The multicenter trial coordinated by the Research Centre of Applied and Preventive Cardiovascular Medicine at the University of Turku, Finland, shows that low socioeconomic status in childhood increases the risk of higher left ventricular mass and poorer diastolic function in adulthood.
Scientists have developed a groundbreaking method to reveal the structure of tissues and tumors with unprecedented detail, by completely dissolving away cells and leaving the delicate extracellular matrix intact.
Combining movement and storytelling activities boosts pre-school children's key motor skills and language ability, according to Coventry University experts who used bestselling book 'The Gruffalo' during their research.
New research finds the type of sensory experience an advertisement conjures up in our mind -- taste and touch vs. sight and sound -- has a fascinating effect on when we make purchases. The study led by marketing professors at Brigham Young University and the University of Washington finds that advertisements highlighting more distal sensory experiences (sight/sound) lead people to delay purchasing, while highlighting more proximal sensory experiences (touch/taste) lead to earlier purchases.
New research in the Journal of Neuroscience affirms a key role for neurons in the dorsolateral prefrontal cortex in the crucial learning task of determining what caused a desired result.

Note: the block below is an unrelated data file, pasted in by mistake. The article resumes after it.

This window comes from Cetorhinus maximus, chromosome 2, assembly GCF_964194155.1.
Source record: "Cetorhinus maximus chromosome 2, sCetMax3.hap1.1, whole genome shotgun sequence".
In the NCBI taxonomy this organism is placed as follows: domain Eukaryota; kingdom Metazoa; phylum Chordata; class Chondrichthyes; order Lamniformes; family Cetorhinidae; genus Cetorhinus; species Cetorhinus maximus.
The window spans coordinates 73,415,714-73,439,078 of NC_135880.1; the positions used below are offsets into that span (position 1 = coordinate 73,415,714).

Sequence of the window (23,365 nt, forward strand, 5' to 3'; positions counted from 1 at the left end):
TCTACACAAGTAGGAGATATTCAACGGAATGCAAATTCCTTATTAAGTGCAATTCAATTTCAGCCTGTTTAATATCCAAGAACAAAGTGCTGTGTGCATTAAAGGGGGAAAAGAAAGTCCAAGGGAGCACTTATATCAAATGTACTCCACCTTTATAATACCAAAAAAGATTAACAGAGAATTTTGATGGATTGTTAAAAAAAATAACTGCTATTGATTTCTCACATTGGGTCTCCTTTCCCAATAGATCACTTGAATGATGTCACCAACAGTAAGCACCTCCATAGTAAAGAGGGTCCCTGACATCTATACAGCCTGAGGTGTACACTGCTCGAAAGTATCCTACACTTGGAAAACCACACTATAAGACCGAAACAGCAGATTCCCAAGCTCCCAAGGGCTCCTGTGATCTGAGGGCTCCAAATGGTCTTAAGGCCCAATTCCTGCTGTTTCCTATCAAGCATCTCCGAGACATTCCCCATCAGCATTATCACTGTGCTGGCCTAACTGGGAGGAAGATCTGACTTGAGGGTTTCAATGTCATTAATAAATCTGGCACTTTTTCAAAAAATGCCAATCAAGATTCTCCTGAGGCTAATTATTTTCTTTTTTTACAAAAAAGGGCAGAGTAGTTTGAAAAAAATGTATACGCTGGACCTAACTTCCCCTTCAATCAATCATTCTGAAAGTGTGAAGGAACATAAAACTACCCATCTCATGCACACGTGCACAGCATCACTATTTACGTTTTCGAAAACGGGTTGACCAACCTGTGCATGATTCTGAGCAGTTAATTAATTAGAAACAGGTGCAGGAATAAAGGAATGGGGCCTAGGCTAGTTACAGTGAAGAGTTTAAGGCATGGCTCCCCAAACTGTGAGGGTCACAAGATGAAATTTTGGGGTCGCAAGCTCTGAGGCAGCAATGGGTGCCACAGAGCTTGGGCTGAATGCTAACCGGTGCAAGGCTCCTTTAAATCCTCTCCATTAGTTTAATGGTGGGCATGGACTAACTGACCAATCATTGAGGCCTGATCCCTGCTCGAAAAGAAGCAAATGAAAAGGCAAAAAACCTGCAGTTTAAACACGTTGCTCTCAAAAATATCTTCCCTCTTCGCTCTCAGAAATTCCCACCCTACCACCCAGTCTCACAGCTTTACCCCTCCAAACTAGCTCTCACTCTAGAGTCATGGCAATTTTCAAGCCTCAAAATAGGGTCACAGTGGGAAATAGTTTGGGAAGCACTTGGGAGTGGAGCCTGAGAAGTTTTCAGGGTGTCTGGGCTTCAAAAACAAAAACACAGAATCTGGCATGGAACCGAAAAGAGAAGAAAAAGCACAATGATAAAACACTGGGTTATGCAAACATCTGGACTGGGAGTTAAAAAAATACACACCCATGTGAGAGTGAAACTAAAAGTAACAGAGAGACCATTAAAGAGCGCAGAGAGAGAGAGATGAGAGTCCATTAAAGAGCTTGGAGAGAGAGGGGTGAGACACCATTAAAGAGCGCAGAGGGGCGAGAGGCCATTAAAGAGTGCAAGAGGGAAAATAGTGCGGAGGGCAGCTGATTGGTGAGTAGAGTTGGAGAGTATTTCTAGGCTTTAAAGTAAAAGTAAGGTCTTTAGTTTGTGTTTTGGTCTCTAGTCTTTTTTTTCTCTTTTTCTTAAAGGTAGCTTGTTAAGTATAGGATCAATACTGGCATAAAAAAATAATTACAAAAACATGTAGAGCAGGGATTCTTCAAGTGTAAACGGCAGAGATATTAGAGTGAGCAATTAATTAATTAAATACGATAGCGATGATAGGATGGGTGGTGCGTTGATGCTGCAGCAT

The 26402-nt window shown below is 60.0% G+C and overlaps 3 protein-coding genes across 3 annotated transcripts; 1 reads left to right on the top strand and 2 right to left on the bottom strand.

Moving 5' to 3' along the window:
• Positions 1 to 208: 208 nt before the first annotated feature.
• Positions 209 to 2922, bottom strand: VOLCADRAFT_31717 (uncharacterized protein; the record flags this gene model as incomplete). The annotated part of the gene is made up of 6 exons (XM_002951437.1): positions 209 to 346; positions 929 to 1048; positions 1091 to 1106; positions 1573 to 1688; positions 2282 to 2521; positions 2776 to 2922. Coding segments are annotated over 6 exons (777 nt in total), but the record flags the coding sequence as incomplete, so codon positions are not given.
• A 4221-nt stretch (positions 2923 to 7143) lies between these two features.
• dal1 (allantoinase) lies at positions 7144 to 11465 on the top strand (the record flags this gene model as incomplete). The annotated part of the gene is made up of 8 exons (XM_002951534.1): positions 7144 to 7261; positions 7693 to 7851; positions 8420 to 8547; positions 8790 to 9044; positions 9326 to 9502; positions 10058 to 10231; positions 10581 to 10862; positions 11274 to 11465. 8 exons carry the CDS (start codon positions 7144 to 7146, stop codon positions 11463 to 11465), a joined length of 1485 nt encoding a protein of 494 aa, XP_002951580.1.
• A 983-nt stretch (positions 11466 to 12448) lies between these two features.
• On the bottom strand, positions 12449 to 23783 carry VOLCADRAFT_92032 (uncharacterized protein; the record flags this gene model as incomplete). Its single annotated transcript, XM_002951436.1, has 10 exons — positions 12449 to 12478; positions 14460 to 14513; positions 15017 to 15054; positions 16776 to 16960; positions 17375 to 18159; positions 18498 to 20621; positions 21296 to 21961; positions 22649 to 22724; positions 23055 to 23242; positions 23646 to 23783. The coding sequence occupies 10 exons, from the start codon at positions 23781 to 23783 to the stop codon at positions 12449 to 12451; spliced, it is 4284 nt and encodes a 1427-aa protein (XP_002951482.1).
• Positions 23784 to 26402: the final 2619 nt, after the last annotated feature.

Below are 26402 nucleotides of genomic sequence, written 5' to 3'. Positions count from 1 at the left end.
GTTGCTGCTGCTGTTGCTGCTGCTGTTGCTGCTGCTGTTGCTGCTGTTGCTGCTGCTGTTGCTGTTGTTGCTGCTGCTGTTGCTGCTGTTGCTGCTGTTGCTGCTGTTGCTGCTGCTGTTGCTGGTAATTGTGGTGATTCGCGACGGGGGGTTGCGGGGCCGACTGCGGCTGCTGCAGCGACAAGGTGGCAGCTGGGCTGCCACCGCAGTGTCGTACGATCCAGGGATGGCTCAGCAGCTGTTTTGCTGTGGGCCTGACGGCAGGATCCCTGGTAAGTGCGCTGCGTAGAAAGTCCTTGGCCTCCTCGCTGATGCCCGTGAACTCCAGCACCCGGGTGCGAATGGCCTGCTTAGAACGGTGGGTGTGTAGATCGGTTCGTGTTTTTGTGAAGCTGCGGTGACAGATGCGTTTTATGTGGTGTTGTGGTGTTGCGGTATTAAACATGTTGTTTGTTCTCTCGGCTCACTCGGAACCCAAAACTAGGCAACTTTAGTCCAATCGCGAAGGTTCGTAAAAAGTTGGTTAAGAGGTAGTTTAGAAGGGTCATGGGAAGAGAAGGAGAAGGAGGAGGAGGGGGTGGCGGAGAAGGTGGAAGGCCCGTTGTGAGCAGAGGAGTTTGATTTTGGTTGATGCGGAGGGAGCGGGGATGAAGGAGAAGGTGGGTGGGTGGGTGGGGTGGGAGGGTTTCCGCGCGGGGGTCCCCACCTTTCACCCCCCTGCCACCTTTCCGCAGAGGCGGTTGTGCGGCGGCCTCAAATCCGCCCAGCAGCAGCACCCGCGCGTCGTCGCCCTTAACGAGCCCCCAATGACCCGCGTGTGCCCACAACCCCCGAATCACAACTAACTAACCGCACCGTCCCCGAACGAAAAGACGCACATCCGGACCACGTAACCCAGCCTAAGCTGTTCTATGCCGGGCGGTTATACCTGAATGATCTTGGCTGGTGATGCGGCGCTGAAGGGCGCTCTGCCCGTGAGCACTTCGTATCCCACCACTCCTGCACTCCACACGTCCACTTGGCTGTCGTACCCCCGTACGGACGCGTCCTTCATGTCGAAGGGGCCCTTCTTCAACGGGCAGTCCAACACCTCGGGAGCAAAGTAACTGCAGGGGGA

The incidence of sudden cardiac arrest, a sudden and usually deadly loss of heart function, declined significantly among previously uninsured adults who acquired health insurance through the Affordable Care Act, also known as 'Obamacare,' according to a study published today in the Journal of the American Heart Association.
A new study of 60 million Americans -- about 97 percent of people age 65 and older in the United States -- shows that long-term exposure to airborne fine particulate matter (PM2.5) and ozone increases the risk of premature death, even when that exposure is at levels below the National Ambient Air Quality Standards.
The US banned PCBs nearly four decades ago, but they persist in the environment and have been found in animals and humans since then. Now researchers report in ACS' journal Environmental Science & Technology that concentrations of airborne PCBs inside schools could result in some students inhaling the compounds at higher levels than they would consume through their diets. Exposure through both are lower than set limits, but cumulative amounts, researchers caution, could be concerning.
The cost of depression is great -- 350 million people worldwide suffer from this disorder and costs for traditional SSRI treatments are high. New clinical research results show magnesium is effective at addressing symptoms and is safer and easier on the wallet than prescription therapies.
A special issue of Big Data presents a series of insightful articles that focus on Big Data and Social and Technical Trade-Offs. Despite the dramatic growth in big data affecting many areas of research, industry, and society, there are risks associated with the design and use of data-driven systems.